The film follows the life of the Maratha warrior Tanhaji Malusare (Ajay Devgn) who was the military leader and aide of Chhatrapati Shivaji Maharaj (Sharad Kelkar). The film focuses on the battle of Sinhagad in 1670 where Tanhaji takes on Udaybhan Singh Rathore, a Rajput warrior. Udaybhan is played by Saif Ali Khan.
Shivaji surrenders 23 forts to Aurangzeb under a Treaty and this included Kondhana, now Sinhagad. Rajmata Jijbai (Padmavati Rao) has sworn she will walk bare foot until the fort is recaptured by the Marathas. Some years pass and Aurangzeb (Luke Kenny) sends over Udaybhan and his army to make sure Shivaji does not go back on his word. Although, Shivaji is devising a plan he does not want to send his military leader Tanhaji as his son is getting married. However, Tanhaji finds out and begs to have the chance to get Kondhana back and it is wife Savitribai (Kajol) who turns out to be his main supporter. Tanhaji makes his way to battle and to beat the ghastly Udaybhan.
Devgn plays his role of Tanhaji really well and is patriotic throughout the film. But the person who definitely shines is Kajol who although, has a very limited screen time manages to make every minute count.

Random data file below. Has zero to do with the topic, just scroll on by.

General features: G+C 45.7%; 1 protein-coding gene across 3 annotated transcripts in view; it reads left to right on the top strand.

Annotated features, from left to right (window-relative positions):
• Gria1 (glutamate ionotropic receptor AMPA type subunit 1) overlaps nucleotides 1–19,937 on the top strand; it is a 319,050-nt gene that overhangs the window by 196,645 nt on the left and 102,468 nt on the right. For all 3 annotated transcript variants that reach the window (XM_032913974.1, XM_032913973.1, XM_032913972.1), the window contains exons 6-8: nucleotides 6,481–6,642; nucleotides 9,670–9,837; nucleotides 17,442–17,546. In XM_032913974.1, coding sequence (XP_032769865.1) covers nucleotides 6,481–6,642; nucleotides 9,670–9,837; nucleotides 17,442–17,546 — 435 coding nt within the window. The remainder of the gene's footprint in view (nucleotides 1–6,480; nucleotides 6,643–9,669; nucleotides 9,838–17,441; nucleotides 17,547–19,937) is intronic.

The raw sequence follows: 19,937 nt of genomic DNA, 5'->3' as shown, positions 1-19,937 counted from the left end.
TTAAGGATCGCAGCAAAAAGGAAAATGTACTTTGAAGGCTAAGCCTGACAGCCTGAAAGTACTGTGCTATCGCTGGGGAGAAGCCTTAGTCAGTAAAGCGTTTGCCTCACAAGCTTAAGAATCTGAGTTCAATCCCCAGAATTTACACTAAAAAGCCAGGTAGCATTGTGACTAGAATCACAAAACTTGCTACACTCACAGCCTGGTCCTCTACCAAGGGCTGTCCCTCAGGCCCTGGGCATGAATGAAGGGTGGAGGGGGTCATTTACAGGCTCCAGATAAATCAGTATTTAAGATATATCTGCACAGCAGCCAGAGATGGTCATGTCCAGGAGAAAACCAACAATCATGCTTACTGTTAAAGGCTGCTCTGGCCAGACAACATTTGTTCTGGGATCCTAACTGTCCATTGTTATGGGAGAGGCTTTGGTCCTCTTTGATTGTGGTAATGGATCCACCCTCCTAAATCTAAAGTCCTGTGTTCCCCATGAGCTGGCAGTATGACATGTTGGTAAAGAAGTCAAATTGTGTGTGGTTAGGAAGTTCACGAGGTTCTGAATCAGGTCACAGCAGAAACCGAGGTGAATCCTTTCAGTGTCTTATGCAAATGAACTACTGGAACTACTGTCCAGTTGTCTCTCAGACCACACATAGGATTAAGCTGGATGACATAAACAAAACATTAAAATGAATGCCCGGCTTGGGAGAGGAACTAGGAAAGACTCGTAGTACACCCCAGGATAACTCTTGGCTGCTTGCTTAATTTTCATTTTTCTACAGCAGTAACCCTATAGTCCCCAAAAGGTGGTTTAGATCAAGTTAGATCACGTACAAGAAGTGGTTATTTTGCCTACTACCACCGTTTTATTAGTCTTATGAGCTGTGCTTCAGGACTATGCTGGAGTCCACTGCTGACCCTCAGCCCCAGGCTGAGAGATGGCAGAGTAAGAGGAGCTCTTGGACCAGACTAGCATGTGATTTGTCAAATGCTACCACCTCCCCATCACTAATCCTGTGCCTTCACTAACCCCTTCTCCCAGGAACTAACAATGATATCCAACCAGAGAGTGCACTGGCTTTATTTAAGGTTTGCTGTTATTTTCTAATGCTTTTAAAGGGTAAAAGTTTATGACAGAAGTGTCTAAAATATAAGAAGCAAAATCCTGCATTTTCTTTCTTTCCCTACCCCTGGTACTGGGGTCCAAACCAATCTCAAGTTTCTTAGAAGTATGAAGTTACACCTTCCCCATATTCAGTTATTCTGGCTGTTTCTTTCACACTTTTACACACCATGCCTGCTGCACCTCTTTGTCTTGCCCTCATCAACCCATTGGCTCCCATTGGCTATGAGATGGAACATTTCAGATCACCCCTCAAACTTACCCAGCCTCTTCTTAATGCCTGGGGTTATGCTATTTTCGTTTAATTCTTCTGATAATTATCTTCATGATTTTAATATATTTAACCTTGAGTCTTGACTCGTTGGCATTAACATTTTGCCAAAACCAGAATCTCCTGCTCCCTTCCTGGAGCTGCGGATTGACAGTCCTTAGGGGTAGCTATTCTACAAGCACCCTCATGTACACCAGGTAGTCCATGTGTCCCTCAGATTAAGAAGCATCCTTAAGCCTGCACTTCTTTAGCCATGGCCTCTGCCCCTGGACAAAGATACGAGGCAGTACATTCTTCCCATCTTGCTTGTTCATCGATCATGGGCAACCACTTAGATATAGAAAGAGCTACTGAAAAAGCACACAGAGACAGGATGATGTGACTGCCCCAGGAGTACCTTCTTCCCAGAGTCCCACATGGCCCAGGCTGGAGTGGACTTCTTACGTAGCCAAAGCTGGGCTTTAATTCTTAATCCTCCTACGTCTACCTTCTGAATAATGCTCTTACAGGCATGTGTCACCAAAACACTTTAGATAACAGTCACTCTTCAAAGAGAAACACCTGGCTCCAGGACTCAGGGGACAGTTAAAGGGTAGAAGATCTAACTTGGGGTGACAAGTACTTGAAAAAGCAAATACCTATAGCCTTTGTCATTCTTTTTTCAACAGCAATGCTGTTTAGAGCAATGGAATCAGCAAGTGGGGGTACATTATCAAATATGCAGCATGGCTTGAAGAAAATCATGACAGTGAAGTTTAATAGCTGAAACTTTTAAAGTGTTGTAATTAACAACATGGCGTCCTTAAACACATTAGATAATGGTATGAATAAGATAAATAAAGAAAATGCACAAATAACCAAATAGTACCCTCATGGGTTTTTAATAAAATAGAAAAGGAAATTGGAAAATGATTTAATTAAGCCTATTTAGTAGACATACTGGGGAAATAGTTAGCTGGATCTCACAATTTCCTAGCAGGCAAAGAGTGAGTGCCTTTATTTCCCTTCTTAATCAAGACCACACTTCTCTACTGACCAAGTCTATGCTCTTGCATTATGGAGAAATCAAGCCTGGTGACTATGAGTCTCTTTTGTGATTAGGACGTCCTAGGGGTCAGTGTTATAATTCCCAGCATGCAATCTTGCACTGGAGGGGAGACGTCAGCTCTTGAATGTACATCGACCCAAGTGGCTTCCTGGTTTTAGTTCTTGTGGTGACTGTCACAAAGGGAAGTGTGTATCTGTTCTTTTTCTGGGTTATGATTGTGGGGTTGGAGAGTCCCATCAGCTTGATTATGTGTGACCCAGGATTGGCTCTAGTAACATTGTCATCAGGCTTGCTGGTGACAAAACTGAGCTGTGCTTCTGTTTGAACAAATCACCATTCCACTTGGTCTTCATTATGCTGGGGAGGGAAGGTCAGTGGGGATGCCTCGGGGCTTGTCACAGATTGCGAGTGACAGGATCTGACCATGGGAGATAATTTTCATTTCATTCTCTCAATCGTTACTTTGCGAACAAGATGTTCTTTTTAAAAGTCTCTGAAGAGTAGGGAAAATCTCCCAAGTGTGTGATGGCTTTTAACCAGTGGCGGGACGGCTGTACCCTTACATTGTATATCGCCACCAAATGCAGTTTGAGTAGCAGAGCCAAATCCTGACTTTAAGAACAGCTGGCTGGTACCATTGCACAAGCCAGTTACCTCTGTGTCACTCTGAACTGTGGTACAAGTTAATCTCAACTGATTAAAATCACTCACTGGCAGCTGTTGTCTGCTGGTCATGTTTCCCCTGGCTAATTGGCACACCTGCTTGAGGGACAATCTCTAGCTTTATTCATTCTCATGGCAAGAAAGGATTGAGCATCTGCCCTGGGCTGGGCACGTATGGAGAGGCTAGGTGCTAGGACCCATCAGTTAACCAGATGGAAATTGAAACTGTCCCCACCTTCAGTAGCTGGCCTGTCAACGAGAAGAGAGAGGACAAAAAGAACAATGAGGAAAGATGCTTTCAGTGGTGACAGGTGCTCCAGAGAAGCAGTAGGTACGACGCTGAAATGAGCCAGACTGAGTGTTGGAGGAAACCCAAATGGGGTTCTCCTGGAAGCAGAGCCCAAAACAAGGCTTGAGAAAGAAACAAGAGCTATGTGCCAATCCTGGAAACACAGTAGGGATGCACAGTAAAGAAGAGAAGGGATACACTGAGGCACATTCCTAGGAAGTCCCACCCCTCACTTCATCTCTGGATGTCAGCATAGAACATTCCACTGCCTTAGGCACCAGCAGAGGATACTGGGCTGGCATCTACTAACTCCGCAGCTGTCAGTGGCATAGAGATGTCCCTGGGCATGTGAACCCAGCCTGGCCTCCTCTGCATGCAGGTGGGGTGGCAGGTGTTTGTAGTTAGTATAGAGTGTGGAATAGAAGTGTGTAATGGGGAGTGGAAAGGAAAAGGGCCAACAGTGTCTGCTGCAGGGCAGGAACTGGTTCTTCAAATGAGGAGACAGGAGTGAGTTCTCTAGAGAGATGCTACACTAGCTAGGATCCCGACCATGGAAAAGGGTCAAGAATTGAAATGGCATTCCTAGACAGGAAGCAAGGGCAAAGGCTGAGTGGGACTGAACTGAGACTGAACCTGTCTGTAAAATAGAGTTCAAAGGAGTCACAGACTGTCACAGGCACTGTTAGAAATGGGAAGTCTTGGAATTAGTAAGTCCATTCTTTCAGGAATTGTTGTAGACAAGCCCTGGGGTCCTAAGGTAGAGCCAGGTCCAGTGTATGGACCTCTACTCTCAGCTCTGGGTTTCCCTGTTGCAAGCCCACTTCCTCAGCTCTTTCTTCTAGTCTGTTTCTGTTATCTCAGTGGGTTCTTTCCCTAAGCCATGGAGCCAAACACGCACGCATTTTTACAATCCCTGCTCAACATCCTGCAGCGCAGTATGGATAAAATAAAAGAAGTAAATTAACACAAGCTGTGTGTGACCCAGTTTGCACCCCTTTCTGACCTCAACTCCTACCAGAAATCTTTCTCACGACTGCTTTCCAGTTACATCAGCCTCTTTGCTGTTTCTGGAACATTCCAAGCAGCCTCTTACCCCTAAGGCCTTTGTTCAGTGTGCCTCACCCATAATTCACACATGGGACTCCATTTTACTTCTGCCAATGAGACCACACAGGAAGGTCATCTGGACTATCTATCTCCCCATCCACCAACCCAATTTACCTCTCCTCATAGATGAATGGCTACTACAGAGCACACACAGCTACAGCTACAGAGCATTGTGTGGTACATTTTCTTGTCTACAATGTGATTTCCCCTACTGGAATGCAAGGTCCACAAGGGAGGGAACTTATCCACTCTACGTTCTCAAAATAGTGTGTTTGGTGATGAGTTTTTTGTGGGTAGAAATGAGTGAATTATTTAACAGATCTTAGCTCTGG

Khan has taken his role very seriously and this shows in his amazing performance, he brings his own tinge of humour whilst still coming across menacing and ruthless. Coupled with his sinister laugh Khan is able to deliver his character to the t.
Devgn has been on record to state that this is the first film in a new franchise named the Unsung Warriors. As part of the upcoming flicks, he is expected to play different war time warriors who have been forgotten about. It is also Devgn’s 100th film and it has been almost a decade since we saw him on screen with Kajol, a unique war drama to see them re-unite at.
But the movie for all its merits struggles with the pace. The script disappoints in terms of offering a quintessential war drama rhythm. Although, the movie is heavy on CGI but the director and cinematographers have created film faux pas in scenes where men are seen walking on walls parallel to the ground and ropes pulling them just by hanging off the sidewalls. But if you choose to leave your rationale at the parking lots with your car, then the movie makes for a good epic-drama infotainment.